Everything You Need to Know About a Weather Radio and How it Can Benefit You During an Emergency

emergency radio isolated

A weather radio will let you know when you need to buckle down the fort or stock up on provisions. It'll let you know when a major event has occurred that you need to be prepared for. In short, a good weather radio is essential to being prepared.

An emergency weather radio is a radio receiver designed to broadcast a service which airs special weather-related emergency broadcasts and announcements.
The best emergency radios are designed to remain functional in cases of power outage or isolation from contact with civilization. These radios are often designed to run on minimal or no power sources, as such is the case in many weather emergency or disaster events.
The National Weather Service provides local and regional forecasts, and emergency alerts for severe storms, tornadoes, hurricanes, floods, extreme heat, winter storms, fire threats, tsunamis, solar flares, also AMBER alerts or terrorist attacks.
It is in your best interest to learn the abbreviations related to these organizations and services:
NOAA: National Oceanic and Atmospheric Administration
NWR: NOAA Weather Radio
NWS: National Weather Service
EAS: Emergency Alert System
EBS: Emergency Broadcast System (superseded in 1997 by EAS)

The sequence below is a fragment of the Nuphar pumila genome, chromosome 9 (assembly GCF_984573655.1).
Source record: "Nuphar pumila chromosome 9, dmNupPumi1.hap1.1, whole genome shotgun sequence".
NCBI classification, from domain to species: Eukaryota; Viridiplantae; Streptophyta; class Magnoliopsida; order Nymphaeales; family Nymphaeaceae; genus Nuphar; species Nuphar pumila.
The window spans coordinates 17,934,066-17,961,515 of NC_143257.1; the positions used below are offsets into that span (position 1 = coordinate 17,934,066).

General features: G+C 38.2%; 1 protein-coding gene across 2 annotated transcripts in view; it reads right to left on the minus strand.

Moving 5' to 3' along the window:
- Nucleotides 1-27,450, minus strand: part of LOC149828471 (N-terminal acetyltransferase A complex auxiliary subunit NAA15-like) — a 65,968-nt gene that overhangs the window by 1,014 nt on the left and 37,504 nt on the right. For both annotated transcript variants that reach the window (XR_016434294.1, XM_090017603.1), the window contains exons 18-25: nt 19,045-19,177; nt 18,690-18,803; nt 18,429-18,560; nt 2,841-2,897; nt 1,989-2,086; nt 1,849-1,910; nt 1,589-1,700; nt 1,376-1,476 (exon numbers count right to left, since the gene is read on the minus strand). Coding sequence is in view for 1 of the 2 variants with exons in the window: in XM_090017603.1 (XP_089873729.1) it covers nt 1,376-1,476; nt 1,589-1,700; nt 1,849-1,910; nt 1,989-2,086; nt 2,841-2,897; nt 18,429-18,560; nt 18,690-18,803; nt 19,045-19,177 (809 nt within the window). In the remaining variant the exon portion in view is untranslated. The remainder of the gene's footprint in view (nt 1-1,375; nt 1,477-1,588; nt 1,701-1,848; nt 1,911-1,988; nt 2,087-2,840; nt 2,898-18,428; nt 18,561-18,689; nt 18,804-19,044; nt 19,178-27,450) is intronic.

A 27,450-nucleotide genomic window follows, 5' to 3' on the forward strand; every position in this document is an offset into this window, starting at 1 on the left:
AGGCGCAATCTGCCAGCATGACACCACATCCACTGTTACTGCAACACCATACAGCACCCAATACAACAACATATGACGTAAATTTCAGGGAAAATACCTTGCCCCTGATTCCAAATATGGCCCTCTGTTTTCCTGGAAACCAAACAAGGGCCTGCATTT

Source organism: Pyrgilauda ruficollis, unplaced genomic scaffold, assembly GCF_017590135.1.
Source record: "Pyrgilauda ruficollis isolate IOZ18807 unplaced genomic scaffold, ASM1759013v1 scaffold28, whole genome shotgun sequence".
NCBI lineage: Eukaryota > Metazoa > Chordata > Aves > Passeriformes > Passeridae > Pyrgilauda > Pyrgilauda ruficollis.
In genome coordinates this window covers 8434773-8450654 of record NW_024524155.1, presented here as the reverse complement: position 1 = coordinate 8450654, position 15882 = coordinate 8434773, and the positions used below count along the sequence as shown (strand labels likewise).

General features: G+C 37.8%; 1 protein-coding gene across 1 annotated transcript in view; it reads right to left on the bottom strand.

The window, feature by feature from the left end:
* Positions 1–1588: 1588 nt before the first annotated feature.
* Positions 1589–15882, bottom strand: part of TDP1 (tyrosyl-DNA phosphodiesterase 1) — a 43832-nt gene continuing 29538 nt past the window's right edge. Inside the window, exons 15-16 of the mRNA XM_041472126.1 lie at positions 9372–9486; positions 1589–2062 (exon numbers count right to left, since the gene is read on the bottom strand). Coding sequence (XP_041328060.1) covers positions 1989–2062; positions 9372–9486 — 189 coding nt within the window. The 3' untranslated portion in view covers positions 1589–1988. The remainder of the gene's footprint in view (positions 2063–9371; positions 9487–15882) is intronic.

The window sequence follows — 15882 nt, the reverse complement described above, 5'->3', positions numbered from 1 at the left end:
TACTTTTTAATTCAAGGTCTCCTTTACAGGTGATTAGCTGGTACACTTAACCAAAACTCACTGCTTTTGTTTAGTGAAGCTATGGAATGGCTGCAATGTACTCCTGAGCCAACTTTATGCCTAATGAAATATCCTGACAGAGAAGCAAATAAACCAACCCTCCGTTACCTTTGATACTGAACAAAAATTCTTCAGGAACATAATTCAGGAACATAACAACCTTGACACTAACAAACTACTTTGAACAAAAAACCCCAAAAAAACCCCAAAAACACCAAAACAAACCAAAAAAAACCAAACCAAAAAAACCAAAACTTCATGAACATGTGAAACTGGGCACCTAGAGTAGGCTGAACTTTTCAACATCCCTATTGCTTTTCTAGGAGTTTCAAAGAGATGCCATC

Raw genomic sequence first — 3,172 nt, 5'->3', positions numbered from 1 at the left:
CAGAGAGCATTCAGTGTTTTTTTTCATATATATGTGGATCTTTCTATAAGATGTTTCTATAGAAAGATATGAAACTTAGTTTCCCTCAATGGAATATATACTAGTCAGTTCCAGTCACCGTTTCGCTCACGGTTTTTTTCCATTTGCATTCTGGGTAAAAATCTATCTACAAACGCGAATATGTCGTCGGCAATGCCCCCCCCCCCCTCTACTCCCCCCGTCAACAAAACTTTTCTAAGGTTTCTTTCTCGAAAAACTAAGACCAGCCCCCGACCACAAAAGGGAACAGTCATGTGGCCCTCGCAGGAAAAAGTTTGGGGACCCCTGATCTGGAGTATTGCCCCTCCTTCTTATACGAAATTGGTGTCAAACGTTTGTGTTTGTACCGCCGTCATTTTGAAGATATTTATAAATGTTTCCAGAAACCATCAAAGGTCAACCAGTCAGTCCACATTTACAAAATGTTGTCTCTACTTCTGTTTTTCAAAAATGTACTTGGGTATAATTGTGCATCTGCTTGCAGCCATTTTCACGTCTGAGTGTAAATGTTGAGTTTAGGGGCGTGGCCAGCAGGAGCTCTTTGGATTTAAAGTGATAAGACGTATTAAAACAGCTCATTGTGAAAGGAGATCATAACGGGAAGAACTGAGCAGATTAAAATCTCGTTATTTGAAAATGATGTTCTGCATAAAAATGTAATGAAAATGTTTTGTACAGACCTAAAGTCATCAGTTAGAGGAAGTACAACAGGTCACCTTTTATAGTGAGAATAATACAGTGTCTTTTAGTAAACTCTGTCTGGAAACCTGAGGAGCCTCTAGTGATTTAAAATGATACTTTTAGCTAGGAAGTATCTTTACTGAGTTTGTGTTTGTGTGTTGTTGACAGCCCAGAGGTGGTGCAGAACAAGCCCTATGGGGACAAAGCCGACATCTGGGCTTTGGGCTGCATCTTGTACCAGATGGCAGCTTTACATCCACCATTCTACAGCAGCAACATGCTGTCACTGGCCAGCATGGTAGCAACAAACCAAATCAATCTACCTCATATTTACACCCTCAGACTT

FCC: Federal Communications Commission
FEMA: Federal Emergency Management Agency
Emergency weather radios are generally designed to cover more than just the standard AM and FM broadcasting bands. Basic shortwave radio coverage (for situations where local radio is out or not available) is common, as well as weather radio in countries that provide that service.
What Types Of Emergency Radios Are There?
Weather radios come with several features that make them very helpful in case of an emergency. Some models use crank power, in addition to electricity and batteries, which is a life saver in case of an electricity outage.
Standalone Receivers:
If you are want to be alerted to Warnings and Watches day or night, a standalone receiver might work best for you.
Standalone receivers might also come with AM/FM bands, but their primary use will be to receive Weather Radio broadcasts. You can choose between hand-held and desktop models, depending on whether you plan to take your radio with you when you go out.
Multi-Band/Function Receivers:
If you just want to be able to tune to in the weather broadcast and do not care about receiving alerts, a general Multi-Band/function receiver could be better.

This is a great article about all of the news that is broadcast on the weather radio frequencies. It illustrates perfectly just how important these nifty little devices are to those of us who like to be prepared for anything.

After all, what good is having bug out supplies prepared when you don't receive the news that you should be getting the hell out of Dodge?

As the article touches on, it's probably best to have two radio options: one that is on all the time and receives a lot of different frequencies, and one that is smaller and battery or hand-powered that can be added to your bug out location or even your bug out bag.

We learned a lot of things from this excellent article. To learn even more, check out All Things Emergency Prepared and read the whole article for yourself.